But even if MIA's terrorist chic does not empty the iconography she engages of the political history in which it was originally couched, some might argue that the consumer's engagement with the commodity's politics is merely superficial. Karen Bettez Halnon argues that the trend of consuming commodities that adopt an aesthetic of poverty is a 'rationally organized type of class vacationing' that controls the spectre of the underclass by treating it as a tourist site to be 'symbolically consumed as so many safely objectified and dehumanized commodities' (2002, 513). Similarly, it could be argued that MIA's terrorist chic merely engenders a desire to engage in a terrorist on a superficial, transitory and touristic sense in order to allay the fear of real terrorism.

However, it is reductive to describe consumers of MIA as engaging in terrorist chic because they fear terrorism. Guattari and Deleuze wrote that 'the social field is immediately invested by desire' (1983, 29) and that (1983, 31)

[a]rt often takes advantage of'¦ desiring-machines by creating veritable group fantasies in which desire-production is used to short-circuit social production'¦ by introducing an element of dysfunction.


The MIA-machine engages an aesthetic of dysfunction as part of her terrorist chic. This is evident in the patchwork style of her cover-sleeves or in the intentionally clumsy special effects in her videoclip with 'Boys' whose pixelated decorations spill off the screen. As Manish and abhi from Sepia Mutiny point out, MIA's appeal is inseparable from her rebellious politics. The consumption of MIA involves plugging one's self into a machine/commodity that produces desire for political change and rebellion. It involves a becoming-terrorist.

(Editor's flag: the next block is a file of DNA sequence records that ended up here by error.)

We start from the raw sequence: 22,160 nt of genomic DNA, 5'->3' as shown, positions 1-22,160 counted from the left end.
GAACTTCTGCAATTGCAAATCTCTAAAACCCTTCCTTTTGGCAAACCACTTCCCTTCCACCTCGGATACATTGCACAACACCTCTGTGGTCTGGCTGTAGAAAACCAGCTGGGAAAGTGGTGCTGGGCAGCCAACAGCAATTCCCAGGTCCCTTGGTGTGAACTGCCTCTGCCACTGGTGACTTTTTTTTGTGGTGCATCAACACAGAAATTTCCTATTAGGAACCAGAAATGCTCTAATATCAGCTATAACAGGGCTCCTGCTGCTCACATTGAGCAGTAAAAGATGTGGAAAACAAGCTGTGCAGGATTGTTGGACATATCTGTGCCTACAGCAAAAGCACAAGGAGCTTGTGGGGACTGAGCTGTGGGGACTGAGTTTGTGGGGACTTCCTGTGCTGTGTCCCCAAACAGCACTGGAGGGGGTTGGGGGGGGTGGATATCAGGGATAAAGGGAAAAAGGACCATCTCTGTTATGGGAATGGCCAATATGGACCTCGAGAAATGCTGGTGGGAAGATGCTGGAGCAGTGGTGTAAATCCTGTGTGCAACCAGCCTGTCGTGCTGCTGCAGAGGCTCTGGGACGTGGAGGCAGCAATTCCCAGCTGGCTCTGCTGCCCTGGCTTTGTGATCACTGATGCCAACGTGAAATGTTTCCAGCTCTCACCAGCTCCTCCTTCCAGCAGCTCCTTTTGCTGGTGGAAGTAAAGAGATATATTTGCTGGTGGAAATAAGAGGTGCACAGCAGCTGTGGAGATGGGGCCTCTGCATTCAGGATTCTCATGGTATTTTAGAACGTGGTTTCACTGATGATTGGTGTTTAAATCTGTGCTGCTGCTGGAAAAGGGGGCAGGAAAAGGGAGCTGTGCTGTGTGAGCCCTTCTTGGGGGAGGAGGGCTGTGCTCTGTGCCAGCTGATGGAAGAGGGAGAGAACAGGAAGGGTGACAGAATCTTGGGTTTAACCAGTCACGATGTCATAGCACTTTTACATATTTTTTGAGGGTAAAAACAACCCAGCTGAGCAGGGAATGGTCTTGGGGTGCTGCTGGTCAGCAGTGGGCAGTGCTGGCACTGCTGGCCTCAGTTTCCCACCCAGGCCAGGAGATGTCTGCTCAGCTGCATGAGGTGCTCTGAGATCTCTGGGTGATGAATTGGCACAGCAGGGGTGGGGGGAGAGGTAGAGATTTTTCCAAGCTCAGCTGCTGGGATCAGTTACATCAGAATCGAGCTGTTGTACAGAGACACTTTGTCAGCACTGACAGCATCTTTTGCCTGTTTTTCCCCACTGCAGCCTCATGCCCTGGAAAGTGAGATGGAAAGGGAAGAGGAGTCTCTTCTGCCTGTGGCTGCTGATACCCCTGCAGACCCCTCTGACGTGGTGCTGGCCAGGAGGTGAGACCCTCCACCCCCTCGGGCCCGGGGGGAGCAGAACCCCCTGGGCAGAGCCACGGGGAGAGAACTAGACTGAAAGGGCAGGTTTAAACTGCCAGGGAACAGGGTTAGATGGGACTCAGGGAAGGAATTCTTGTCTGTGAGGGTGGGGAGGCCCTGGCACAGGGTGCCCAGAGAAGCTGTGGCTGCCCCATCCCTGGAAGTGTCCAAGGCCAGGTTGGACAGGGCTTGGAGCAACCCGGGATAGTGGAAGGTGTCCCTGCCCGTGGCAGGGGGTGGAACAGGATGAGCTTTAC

MIA is concerned with the politics of naming in global conflicts, particularly with the label of 'terrorism'. MIA's reconfiguration of terrorist aesthetics enacts a deterritorialisation on discourses of resistance struggles. I am using Guattari and Deleuze's concept of 'deterritorialisation' (1987, 508-510) by which is meant 'the movement by which 'one' leaves the territory' (508).

The role of territorialising political groups through the label of 'terrorist' is important. Austin T. Turk (2004, 271-272) writes that terrorism is an interpretation of events and...

these interpretations are not unbiased attempts to depict truth but rather conscious efforts to manipulate perceptions to promote certain interests at the expense of others. When people and events come to be regularly described in public as terrorists and terrorism, some governmental or other entity is succeeding in a war of words in which the opponent is promoting alternative designations[.]